The nationally renowned Merritt Parkway opened in stages from 1938 to 1940 in Fairfield County. It was named after Stamford congressman Schuyler Merritt; the Wilbur Cross Parkway was named after the Connecticut Governor who endorsed building the Merritt in 1925.
The Wilbur Cross Parkway served as the northeastward extension of the Merritt, part of a plan to connect Fairfield County with Hartford and an eventual statewide expressway network. It opened in stages from 1941 to 1949.
The Berlin Turnpike
The state had planned to extend the Wilbur Cross Parkway as a controlled-access highway to Hartford, but this was never done. Instead the four-lane Berlin Turnpike filled that role, a divided highway with at-grade intersections and a few interchanges. In 1965, Interstate 91 opened to the east, providing Meriden to Hartford travel without traffic lights.
The six-lane Charter Oak Bridge over the Connecticut River opened on September 5, 1942. An interchange at the Park River Highway, soon to be called the South Meadows Expressway, was delayed by War Production Board restrictions. The South Meadows Expressway opened in late 1945; its route included the current Conland-Whitehead Highway (SR 598/proposed I-484), I-91 south to the Charter Oak Bridge, and the Route 15 expressway southwest to the Berlin Turnpike.
On April 28, 1989, the Charter Oak Bridge tollbooths, the last remaining in Connecticut, were removed. It was arranged so that the last person paying a toll was the first person who had paid when the bridge opened 47 years earlier.
On August 8, 1991, the new Charter Oak Bridge opened; building a new one had been more worthwhile than retrofitting the old one or adding another span. The old bridge, a blue-painted steel structure, had some character; the new one sports a more conventional look, with fluted concrete supports.
The state saved metal decorative seals from the old bridge and integrated them into railings at the new riverside park on the Hartford side; unfortunately, these were eventually blowtorched off and stolen. Never overestimate human nature.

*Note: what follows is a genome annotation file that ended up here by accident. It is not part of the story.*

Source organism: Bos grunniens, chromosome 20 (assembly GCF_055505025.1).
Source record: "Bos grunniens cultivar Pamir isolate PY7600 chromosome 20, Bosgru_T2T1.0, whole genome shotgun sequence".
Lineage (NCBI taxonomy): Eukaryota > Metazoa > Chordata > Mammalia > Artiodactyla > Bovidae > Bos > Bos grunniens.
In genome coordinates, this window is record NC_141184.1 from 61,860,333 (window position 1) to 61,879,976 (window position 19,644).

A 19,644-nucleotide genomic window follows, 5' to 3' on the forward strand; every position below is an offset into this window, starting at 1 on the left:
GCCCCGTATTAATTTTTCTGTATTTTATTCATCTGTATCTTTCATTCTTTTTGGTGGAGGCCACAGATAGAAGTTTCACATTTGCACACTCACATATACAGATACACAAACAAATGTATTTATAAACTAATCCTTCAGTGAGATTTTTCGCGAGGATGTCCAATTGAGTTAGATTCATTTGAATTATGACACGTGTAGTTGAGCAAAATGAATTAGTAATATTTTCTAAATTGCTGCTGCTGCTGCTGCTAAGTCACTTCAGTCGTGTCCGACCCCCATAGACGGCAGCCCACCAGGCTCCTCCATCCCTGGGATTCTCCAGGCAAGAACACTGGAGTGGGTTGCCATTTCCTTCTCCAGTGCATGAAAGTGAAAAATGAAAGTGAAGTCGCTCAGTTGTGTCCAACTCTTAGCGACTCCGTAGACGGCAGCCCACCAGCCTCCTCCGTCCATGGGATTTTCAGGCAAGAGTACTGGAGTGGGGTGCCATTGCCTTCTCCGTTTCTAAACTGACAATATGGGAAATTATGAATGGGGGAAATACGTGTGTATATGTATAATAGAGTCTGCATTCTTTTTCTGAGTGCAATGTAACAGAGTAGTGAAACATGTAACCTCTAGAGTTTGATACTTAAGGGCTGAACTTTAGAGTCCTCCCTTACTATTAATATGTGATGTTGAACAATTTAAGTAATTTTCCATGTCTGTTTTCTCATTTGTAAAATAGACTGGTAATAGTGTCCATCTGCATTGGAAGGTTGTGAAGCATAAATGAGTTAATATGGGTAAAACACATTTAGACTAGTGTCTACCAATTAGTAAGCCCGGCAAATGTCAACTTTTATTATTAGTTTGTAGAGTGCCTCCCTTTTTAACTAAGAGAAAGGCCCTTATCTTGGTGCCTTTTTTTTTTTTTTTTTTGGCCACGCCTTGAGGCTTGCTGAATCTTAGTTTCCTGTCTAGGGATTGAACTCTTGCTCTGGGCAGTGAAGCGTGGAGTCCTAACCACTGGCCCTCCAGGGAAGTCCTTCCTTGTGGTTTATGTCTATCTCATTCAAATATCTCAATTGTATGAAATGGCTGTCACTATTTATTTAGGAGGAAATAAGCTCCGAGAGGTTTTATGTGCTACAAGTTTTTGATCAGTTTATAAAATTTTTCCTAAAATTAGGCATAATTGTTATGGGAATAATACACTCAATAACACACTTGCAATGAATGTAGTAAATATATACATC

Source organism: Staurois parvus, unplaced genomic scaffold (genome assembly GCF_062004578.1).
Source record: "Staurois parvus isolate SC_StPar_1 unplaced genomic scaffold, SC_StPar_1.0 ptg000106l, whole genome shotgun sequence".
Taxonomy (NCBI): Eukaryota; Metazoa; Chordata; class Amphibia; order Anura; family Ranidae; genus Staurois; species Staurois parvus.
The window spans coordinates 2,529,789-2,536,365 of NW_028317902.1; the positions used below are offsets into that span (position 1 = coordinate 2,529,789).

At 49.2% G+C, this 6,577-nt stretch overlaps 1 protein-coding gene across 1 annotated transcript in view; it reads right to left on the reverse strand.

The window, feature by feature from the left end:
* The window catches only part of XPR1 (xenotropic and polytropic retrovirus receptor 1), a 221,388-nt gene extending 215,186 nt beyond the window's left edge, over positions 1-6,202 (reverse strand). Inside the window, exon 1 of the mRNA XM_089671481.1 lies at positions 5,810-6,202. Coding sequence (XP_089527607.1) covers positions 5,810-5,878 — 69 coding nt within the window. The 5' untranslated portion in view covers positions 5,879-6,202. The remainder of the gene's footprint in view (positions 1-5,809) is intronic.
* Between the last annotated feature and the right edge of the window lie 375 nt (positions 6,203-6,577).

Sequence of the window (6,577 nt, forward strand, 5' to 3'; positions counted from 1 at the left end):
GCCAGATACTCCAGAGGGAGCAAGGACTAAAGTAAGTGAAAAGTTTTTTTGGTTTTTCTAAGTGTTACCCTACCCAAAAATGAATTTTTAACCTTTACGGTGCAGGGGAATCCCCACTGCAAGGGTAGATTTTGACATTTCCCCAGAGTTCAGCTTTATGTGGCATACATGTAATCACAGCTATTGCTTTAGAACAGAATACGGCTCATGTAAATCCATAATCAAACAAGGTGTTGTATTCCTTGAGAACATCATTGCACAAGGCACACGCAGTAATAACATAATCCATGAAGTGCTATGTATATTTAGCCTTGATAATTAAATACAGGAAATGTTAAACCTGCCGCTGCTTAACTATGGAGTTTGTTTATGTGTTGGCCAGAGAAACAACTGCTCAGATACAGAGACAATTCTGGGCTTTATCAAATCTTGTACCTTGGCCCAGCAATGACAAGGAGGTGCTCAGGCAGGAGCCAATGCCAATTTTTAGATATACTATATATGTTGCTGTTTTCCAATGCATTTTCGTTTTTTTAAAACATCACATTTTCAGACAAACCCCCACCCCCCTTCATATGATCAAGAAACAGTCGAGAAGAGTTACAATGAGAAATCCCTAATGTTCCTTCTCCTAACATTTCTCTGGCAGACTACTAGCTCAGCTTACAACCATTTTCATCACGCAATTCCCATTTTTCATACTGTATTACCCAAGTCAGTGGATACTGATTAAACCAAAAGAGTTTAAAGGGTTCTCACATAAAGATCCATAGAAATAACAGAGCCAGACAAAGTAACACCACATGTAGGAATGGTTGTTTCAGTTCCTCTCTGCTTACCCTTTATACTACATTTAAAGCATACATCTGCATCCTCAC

The state's 1975 Master Transportation Plan recommended adding an interchange at Folly Brook Blvd in Wethersfield, but this was never done.
Route Numbering Changes
In late 1931, as the state put together its 1932 route renumbering plan, there was no Route 15 planned. What became the original Route 15 – a route passing through New Haven, Durham, Middletown, Portland, Glastonbury, and East Hartford, to Union and the state line, was originally to be called Route 9. On Jan. 1, 1932, though, this route debuted as Route 15. Its original path, from south to north:
- today's Route 17, from New Haven to Middletown
- today's Route 17A in Portland
- today's Route 17 into Glastonbury, up to the freeway terminus
- Main Street in Glastonbury and East Hartford
- today's Route 30 to West Stafford
- today's Route 190 and Route 171 to the state line. Some parts of this route were erased by I-84 construction in the area.
The Berlin Turnpike and South Meadows Expressway, signed US 5 and Route 15 today, were just US 5. Both the Merritt and Wilbur Cross Parkways went without numbers until 1948, though the Merritt had the unposted legislative number 1A.
By 1947, the new (undivided) Wilbur Cross Highway to Massachusetts was called Route 15, and in 1943 Route 30 was created between Route 74 in Vernon and Route 20 (now Route 190).
At the same time, the Wilbur Cross highway was under construction in north central Connecticut, in preparation for a continuous divided highway route from New York to Massachusetts via Hartford. However, that route comprised eight different named highways. To help motorists navigate the route, the state decided to apply the 15 numbering to all eight roads.
On May 1, 1948, Route 15 was reassigned to the parkways, Berlin Turnpike, South Meadows Expressway, and Charter Oak Bridge, as well as the existing Wilbur Cross Highway. The total length was over 116 miles, the longest of any state highway within Connecticut. The remaining portions of the old Route 15 were renamed Route 17. For about a year, the Wilbur Cross was not yet finished between Routes 34 and 10, and Route 15 was temporarily routed along New Haven city streets.
For about 3 decades after the 1948 extension, Route 15 was the way from Hartford to Sturbridge and the Massachusetts Turnpike toward Boston. (The highway continued across the state line as MA 15.) When I-84 was assigned to the Wilbur Cross Highway from East Hartford to Sturbridge, Route 15 kept its signing there as well.
On October 1, 1980, ConnDOT decided to truncate Route 15 at I-84 exit 57 (where it ends today), eliminating the overlap. Commissioner Art Powers explained that the move was intended to simplify signing and reduce confusion. Coincidentally, Interstate 84 (then called I-86) was under complete reconstruction for the entire length of its overlap with Route 15.
Steel-grate Sikorsky Bridge replaced
The original Sikorsky bridge, an 1,800-foot open-grate structure crossing the Housatonic River at the Merritt-Wilbur Cross transition, opened in September 1940. The steel grate was unpopular with drivers. An obscure urban legend (or "suburban legend") is the idea that the steel grate was mistakenly designed or installed upside down; but there's no truth to that.
In December 1998, the state put to bid a project to replace the bridge, with a six-lane structure (four thru and two operational) including a bike path/walkway on the north side.
The primary reason for replacing the bridge was the eroding steel in the support structure. In Nov. 2003, a ConnDOT representative said the 1940 bridge was in "good shape, but functionally obsolete for the traffic it carries."
The $84 million project to replace the bridge completed around 2007.